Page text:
Campaigning for the Hidden Heroes of the prison service
A campaign to recognise the work of prison, probation and youth justice officers gained celebrity endorsements and led to a Hidden Heroes Day
When people think of key workers, it is probably fair to say that staff in the prison, probation and youth justice services are not the first to come to mind. But the 76,000 staff in HM Prison and Probation Service and Youth Justice were asked to adapt to extraordinary ways of working during Covid-19 in circumstances where ‘lockdown’ has a different connotation and social distancing is not always possible.
Samantha Lancet-Grant, head of communications at HM Prison and Probation Service, was determined that their efforts should be recognised, both to boost staff morale and to increase public understanding of the roles that they play.
Working with the campaigns team at the Ministry of Justice, Lancet-Grant and her team created #HiddenHeroes and #JusticeHeroes. ‘We wanted to talk about how great our staff are because they don’t get the recognition of nurses et cetera,’ she explains. ‘We called it Hidden Heroes and part of the campaign was getting celebrities to do a public message to say ‘thank you’ to our hidden heroes, because we’ve got lots of them.’
The teams set several targets for the campaign. They wanted to gain the support of at least six high profile people, to generate at least ten pieces of coverage in both national newspapers and local press – without spending any money – and to reach at least 3,500,000 impressions through digital activity. (In the event, 16 positive media stories were placed, which included interviews with staff, highlighting their response to Covid-19, which included making PPE for the NHS, and prisoners thanking the staff. Outlets included The Daily Telegraph, BBC TV, Hackney Gazette, Women’s Hour on Radio 4 and a Stacey Dooley documentary on BBC Three.)
There were also two measures to assess whether Hidden Heroes had impacted staff morale: positive feedback and at least 70 per cent of staff needed to be aware of the campaign. But without access to mobile phones or computers during their shifts, the content had to be compelling enough for staff to take the time to access outside work.
The campaign, which launched in April 2020 shortly after lockdown, worked across multiple channels, including the service’s Twitter and Facebook accounts. A hiddenheroes.uk website was populated with thank you messages from members of the public, including families of prisoners. All internal channels were also used, including intranet blogs and all staff emails, while Hidden Heroes posters and paper newsletters were displayed in secure settings for those staff who do not regularly access the intranet. Letters of thanks from ministers, politicians and senior officials within the service were shared on the intranet, generating more than 44,000 views.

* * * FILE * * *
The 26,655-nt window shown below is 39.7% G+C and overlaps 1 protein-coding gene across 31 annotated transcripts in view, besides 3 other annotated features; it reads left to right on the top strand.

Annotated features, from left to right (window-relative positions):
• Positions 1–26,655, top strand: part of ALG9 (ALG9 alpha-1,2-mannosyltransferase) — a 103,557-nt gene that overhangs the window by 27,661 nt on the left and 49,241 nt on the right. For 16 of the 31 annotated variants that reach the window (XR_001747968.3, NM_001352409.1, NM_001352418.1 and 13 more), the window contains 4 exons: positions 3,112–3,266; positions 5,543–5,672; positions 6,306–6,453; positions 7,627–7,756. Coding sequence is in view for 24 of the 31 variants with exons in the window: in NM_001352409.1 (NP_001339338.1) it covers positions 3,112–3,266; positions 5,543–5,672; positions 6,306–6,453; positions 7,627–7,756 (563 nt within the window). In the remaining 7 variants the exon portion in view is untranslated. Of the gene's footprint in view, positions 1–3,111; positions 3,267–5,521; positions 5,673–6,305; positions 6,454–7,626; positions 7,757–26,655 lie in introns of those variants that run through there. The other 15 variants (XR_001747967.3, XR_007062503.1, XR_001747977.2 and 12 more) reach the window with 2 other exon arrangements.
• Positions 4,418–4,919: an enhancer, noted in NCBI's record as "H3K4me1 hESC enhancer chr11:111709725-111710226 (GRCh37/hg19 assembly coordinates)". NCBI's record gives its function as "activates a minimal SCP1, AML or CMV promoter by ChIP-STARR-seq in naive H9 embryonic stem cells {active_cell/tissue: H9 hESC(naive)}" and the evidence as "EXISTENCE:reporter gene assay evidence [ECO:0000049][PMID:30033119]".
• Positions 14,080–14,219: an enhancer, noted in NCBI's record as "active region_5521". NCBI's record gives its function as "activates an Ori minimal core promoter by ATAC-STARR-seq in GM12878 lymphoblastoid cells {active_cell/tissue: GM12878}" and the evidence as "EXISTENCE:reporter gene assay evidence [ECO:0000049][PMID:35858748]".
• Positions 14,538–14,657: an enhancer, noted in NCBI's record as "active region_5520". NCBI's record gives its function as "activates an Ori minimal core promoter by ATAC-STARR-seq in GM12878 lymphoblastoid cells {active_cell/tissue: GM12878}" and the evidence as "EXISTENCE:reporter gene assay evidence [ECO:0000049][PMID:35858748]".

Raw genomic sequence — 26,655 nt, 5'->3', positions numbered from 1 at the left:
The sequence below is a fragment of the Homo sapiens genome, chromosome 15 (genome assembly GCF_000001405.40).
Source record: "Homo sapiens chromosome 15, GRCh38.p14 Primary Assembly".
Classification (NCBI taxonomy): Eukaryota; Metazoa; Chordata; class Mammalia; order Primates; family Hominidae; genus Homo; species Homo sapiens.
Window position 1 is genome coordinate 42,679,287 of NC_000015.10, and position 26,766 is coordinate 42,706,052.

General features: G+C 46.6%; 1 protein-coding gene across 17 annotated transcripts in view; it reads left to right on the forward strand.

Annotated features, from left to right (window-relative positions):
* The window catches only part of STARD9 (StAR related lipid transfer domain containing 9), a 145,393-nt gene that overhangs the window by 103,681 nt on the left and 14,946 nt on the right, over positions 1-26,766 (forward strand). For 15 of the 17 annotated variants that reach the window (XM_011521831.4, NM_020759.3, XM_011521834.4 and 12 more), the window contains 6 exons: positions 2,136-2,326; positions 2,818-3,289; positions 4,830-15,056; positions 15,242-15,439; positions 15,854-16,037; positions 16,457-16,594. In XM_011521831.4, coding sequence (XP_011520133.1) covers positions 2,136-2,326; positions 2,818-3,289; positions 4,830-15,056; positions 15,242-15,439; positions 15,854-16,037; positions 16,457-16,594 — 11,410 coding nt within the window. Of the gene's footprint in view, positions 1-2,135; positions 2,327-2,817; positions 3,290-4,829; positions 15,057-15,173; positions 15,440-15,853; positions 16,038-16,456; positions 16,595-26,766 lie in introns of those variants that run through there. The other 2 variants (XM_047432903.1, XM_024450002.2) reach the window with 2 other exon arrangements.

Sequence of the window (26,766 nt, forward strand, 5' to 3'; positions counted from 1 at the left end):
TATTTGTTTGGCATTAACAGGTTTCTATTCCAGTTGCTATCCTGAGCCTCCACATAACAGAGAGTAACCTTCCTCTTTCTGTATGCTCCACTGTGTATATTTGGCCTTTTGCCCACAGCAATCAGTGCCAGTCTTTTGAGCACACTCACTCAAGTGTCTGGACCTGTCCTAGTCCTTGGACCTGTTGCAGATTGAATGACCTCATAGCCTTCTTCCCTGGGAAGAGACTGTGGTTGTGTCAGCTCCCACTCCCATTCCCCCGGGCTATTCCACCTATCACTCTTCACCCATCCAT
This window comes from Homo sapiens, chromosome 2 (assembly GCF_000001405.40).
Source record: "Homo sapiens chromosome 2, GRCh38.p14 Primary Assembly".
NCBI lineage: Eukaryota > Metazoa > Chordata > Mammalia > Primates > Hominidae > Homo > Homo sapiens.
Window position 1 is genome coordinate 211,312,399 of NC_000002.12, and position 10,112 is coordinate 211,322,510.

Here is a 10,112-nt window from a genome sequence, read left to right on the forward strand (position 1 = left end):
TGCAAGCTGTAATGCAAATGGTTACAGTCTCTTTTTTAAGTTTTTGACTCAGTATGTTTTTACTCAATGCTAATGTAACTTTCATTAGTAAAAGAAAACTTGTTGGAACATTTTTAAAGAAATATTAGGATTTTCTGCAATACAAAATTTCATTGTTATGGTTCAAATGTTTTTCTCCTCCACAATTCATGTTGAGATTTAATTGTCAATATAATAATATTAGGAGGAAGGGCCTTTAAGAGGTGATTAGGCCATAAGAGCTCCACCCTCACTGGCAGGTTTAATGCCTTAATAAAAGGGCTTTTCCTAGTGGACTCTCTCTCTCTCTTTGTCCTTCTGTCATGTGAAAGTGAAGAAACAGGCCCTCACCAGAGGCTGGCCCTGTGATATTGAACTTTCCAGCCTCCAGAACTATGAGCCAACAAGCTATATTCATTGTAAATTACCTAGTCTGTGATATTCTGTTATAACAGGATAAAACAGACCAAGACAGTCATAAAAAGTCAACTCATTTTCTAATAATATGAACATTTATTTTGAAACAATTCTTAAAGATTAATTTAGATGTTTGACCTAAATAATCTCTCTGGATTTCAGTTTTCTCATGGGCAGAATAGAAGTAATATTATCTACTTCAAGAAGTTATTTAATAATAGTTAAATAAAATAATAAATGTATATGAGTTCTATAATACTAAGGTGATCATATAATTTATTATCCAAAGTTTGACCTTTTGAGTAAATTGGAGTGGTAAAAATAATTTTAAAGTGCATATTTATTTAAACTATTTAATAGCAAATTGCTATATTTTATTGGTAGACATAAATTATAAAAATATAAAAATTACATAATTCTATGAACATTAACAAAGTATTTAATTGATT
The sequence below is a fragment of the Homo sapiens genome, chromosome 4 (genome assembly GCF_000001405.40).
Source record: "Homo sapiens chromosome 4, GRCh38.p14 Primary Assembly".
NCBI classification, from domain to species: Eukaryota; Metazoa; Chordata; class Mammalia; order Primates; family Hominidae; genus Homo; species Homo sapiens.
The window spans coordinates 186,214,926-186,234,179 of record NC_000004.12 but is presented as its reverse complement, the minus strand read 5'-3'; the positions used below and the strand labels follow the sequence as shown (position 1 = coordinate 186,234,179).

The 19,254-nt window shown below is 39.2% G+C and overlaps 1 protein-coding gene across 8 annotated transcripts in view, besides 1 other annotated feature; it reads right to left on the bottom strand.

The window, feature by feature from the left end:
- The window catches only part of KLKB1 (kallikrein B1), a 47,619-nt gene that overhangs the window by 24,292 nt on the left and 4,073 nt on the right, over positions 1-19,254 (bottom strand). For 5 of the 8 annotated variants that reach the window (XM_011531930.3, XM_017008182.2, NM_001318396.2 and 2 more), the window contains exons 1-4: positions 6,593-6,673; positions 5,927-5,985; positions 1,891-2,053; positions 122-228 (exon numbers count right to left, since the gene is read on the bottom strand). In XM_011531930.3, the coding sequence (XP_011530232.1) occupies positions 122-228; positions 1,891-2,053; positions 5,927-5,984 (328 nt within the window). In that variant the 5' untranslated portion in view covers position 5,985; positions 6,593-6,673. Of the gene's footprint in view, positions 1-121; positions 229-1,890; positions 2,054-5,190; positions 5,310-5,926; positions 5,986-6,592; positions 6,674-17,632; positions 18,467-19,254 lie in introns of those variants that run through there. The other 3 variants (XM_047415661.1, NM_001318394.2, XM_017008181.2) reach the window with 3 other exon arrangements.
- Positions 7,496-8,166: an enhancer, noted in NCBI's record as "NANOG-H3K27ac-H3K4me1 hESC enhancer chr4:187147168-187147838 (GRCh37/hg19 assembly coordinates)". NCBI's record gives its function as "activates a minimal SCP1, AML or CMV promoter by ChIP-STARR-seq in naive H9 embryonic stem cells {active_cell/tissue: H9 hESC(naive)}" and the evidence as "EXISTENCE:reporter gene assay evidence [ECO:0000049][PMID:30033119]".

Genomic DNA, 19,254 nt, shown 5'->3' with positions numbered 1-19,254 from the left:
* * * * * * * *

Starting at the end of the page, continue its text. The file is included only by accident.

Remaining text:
Messages of thanks and support from high profile influencers were shared both on social media, alongside external PR, and used for in-house content.
A supportive message from television presenter Piers Morgan, who has almost eight million followers on Twitter, achieved almost 360,000 views and generated around 9,600 likes.
A video from television actor Ross Kemp thanking #JusticeHeroes achieved 264,000 views and more than 2,400 likes. Other celebrities such as Robert (Judge) Rinder, boxers Frank Bruno and Nicola Adams, singer Noddy Holden and the Archbishop of Canterbury also posted messages of support.
The service worked with prison and probation charity The Butler Trust to both amplify the campaign’s messages and collaborate on content. This led the charity’s patron HRH Princess Anne to record a video thanking staff for their ‘character, fortitude and camaraderie’; she later visited five prisons in five weeks.
‘Sometimes the prisoners would stand up and bang things in their cells for the staff at 8pm on Thursdays,’ explains Lancet-Grant. ‘They knew about the NHS clapping, and were probably doing it for the healthcare staff as well.’
Some notes of thanks from prisoners were shared on social media, as were families saying thank you. ‘We also did get criticism from families on social media as well, because that is the one outlet they have about the justice system,’ she admits.
Working with The Butler Trust, they created a Hidden Heroes Day, which was publicised by posters on billboards and bus shelters. ‘We had Zoe Ball giving a shout-out to staff on the Breakfast Show,’ she adds. ‘It kind of build momentum, and I think for our staff it was just nice to see people recognising them and the work they were doing.’ Eight in ten staff (81 per cent) said they were aware of the campaign. ‘It is great to have this recognition and appreciation,’ said one, while another commented: ‘It’s made an otherwise relatively unknown profession, particularly probation work, more visible.’